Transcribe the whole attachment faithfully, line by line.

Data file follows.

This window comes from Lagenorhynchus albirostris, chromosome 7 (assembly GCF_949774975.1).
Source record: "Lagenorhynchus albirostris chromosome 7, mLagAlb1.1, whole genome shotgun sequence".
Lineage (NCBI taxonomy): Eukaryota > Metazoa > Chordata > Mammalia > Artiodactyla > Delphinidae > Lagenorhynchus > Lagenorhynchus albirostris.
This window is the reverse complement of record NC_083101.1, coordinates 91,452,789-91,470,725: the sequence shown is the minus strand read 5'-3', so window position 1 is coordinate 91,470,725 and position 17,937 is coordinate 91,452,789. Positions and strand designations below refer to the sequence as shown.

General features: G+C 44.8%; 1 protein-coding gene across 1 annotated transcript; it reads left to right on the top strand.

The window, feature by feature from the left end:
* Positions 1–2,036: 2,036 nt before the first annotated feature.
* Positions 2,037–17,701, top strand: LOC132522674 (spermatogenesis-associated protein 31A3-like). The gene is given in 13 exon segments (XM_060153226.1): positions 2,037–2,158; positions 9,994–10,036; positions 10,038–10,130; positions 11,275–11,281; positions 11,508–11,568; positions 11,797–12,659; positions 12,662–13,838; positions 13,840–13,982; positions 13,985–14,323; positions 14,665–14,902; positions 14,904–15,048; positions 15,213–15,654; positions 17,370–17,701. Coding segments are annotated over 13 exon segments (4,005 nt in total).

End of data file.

This window comes from Lagenorhynchus albirostris, chromosome 7 (assembly GCF_949774975.1).
Source record: "Lagenorhynchus albirostris chromosome 7, mLagAlb1.1, whole genome shotgun sequence".
Lineage (NCBI taxonomy): Eukaryota > Metazoa > Chordata > Mammalia > Artiodactyla > Delphinidae > Lagenorhynchus > Lagenorhynchus albirostris.
This window is the reverse complement of record NC_083101.1, coordinates 91,452,789-91,470,725: the sequence shown is the minus strand read 5'-3', so window position 1 is coordinate 91,470,725 and position 17,937 is coordinate 91,452,789. Positions and strand designations below refer to the sequence as shown.

General features: G+C 44.8%; 1 protein-coding gene across 1 annotated transcript; it reads left to right on the top strand.

The window, feature by feature from the left end:
* Positions 1–2,036: 2,036 nt before the first annotated feature.
* Positions 2,037–17,701, top strand: LOC132522674 (spermatogenesis-associated protein 31A3-like). The gene is given in 13 exon segments (XM_060153226.1): positions 2,037–2,158; positions 9,994–10,036; positions 10,038–10,130; positions 11,275–11,281; positions 11,508–11,568; positions 11,797–12,659; positions 12,662–13,838; positions 13,840–13,982; positions 13,985–14,323; positions 14,665–14,902; positions 14,904–15,048; positions 15,213–15,654; positions 17,370–17,701. Coding segments are annotated over 13 exon segments (4,005 nt in total).